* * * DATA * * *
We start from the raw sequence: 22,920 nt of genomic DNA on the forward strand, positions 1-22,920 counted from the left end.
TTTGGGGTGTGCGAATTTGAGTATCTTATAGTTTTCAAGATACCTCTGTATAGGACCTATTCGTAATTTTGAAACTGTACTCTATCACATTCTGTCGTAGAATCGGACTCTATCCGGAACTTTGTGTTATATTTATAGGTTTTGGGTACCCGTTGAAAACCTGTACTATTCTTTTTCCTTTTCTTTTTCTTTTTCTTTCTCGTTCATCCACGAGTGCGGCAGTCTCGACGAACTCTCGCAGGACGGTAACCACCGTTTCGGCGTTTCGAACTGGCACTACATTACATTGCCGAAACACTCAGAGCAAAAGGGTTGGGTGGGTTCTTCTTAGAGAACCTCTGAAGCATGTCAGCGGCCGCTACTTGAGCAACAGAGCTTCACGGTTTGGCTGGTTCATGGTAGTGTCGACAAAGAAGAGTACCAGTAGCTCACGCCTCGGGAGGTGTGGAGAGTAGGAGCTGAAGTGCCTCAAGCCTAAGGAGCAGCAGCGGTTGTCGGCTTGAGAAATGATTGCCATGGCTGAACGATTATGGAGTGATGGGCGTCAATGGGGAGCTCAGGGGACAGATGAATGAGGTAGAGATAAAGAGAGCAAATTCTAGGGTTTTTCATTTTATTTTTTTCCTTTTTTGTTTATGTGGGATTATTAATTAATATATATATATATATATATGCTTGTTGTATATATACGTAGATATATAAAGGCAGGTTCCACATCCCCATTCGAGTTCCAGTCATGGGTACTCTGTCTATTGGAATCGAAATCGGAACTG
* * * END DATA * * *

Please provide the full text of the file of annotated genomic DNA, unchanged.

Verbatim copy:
We start from the raw sequence: 22,920 nt of genomic DNA on the forward strand, positions 1-22,920 counted from the left end.
TTTGGGGTGTGCGAATTTGAGTATCTTATAGTTTTCAAGATACCTCTGTATAGGACCTATTCGTAATTTTGAAACTGTACTCTATCACATTCTGTCGTAGAATCGGACTCTATCCGGAACTTTGTGTTATATTTATAGGTTTTGGGTACCCGTTGAAAACCTGTACTATTCTTTTTCCTTTTCTTTTTCTTTTTCTTTCTCGTTCATCCACGAGTGCGGCAGTCTCGACGAACTCTCGCAGGACGGTAACCACCGTTTCGGCGTTTCGAACTGGCACTACATTACATTGCCGAAACACTCAGAGCAAAAGGGTTGGGTGGGTTCTTCTTAGAGAACCTCTGAAGCATGTCAGCGGCCGCTACTTGAGCAACAGAGCTTCACGGTTTGGCTGGTTCATGGTAGTGTCGACAAAGAAGAGTACCAGTAGCTCACGCCTCGGGAGGTGTGGAGAGTAGGAGCTGAAGTGCCTCAAGCCTAAGGAGCAGCAGCGGTTGTCGGCTTGAGAAATGATTGCCATGGCTGAACGATTATGGAGTGATGGGCGTCAATGGGGAGCTCAGGGGACAGATGAATGAGGTAGAGATAAAGAGAGCAAATTCTAGGGTTTTTCATTTTATTTTTTTCCTTTTTTGTTTATGTGGGATTATTAATTAATATATATATATATATATATGCTTGTTGTATATATACGTAGATATATAAAGGCAGGTTCCACATCCCCATTCGAGTTCCAGTCATGGGTACTCTGTCTATTGGAATCGAAATCGGAACTG